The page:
Finding the “sweet spot” as a caregiver and daughter
Erin Kane is a volunteer advocate for the Alzheimer’s Association and loving caregiver to her mother. This is her caregiver story:
I’ve spent the past 7 years living with my mother who was diagnosed with Alzheimer’s in 2006. She continues to be physically fit in spite of her declining ability to communicate verbally, or even think, really. I think. It’s so hard to know what is actually going on in her mind because every once in a while she comes out with a clear statement that surprises me. It’s often a simple statement, appropriately timed, like, “I love that,” or “Excuse me” when she sneezes, so SOMETHING is still happening in that brain of hers.
For the past several months she’s been experiencing symptoms of apraxia, described as “a neurological condition characterized by loss of the ability to perform activities that a person is physically able and willing to do.”
Mom often understands simple instructions, but cannot execute them. The biggest issue we face is that she often ends up on the floor when her intention is to sit down in a chair. She misses the chair not by a few inches, but by several feet. She might see a chair across the room, but she’ll sit where she stands.
What I’ve come to discover, though, is a silver lining to her current condition. We’ve never been a particularly warm and fuzzy family. Not that love wasn’t ever expressed, but we were never very huggy-kissy. Until the last few years.
It started out of necessity, really. The fact that she can’t communicate well verbally means that I’ve had to find other ways to reach her. When her brother and his family came for a visit a few years ago, he asked, “Will she know us? Will she be able to talk to us?” I didn’t know what to tell him. Mom’s social skills were still pretty good at the time (they’re not bad now, on occasion!), so I told him it was more a matter of figuring out how to express love in new ways.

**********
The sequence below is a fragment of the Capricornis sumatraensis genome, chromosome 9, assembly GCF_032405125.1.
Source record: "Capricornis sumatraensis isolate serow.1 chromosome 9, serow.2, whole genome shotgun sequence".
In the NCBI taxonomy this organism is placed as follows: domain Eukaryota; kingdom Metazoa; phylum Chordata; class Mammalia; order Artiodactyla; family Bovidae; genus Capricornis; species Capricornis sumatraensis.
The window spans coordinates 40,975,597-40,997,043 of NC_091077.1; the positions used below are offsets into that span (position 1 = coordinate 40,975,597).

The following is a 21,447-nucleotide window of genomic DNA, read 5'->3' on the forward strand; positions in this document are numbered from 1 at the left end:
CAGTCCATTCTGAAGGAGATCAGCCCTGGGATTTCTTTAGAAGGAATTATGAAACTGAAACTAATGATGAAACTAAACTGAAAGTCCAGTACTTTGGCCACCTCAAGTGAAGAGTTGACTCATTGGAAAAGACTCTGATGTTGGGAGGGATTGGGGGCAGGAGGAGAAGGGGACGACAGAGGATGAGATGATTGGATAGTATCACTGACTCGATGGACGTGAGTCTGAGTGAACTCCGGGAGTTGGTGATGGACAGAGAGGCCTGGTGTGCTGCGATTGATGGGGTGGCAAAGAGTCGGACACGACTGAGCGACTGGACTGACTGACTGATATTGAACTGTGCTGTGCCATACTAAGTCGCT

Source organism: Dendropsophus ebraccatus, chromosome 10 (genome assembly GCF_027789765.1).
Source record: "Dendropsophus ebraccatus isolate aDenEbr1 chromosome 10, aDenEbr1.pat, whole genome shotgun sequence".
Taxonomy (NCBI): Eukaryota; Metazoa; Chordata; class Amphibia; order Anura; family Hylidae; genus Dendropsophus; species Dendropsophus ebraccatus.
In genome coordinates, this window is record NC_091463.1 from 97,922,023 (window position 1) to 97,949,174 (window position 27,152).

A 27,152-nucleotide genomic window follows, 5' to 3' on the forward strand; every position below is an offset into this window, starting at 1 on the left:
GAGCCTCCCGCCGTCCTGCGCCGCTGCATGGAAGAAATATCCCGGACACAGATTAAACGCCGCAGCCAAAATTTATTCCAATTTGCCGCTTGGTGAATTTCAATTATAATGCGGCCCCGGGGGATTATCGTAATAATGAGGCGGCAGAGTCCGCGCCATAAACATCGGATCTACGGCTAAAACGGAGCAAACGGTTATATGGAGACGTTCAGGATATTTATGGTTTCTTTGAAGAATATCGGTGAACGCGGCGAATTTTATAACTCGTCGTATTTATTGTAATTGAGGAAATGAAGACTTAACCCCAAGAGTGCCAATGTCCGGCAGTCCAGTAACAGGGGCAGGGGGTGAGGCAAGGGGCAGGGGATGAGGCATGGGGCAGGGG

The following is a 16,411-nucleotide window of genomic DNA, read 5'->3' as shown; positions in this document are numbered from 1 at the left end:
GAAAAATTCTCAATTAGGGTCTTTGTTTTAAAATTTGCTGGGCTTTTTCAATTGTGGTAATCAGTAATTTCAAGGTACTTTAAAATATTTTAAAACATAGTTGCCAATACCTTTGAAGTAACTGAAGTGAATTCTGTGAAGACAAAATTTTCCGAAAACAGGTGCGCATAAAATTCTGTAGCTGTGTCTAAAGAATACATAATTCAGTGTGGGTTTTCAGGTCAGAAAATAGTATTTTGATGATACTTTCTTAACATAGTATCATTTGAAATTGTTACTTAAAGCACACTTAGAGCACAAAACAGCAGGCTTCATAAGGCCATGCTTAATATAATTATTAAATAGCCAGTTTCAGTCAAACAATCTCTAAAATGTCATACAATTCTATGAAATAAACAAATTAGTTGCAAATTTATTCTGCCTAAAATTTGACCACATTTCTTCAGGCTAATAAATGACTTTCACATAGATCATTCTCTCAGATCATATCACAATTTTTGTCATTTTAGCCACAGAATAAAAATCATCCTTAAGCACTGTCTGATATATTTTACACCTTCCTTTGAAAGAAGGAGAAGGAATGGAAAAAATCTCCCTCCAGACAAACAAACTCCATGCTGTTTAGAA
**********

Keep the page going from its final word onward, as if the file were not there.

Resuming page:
A beautiful thing that has come out of the last few years, for me, is the connection I have with Mom through music. She was a jitterbug/jive dancer when she was a teenager back in the mid to late 50’s and still thoroughly enjoys music, even though now, thanks to apraxia, she can only sway back and forth a bit. But, she gets into it, whether she’s sitting or standing, Frank Sinatra can get her hips wiggling, her feet tapping, and her shoulders swaying. The truth is that now almost ANY music can get her going. I’ve even gotten her to boogie to Pearl Jam!
I saw a video on Facebook several months ago in which a woman working with advanced Alzheimer’s patients talked about and demonstrated how gently stroking a patient’s cheeks, as a mother would her baby, brought this particular patient back from a seemingly incoherent state to be alert enough to sing gospel songs with her. I was already familiar with the magic of music, but the stroking of the cheeks gave me an idea. Ever since then, after washing my mother’s face in the mornings, I always rub some lavender lotion on her face, lingering on her cheeks. And, when I do, she smiles. The same thing when I brush her hair, or rub lemon verbena lotion on her hands.
I’ve ridden horses throughout my life and we horsey people always try to find the “sweet spot” on our mounts – that spot, like the spot just above a dog’s tail, that when rubbed makes the horse swoon with delight. It’s the same with Mom, whether it be just the right song, just the right fragrance, or just the right touch. Find the sweet spot and she’ll feel the love even if she can’t tell you.
– Erin Kane, caregiver, advocate, volunteer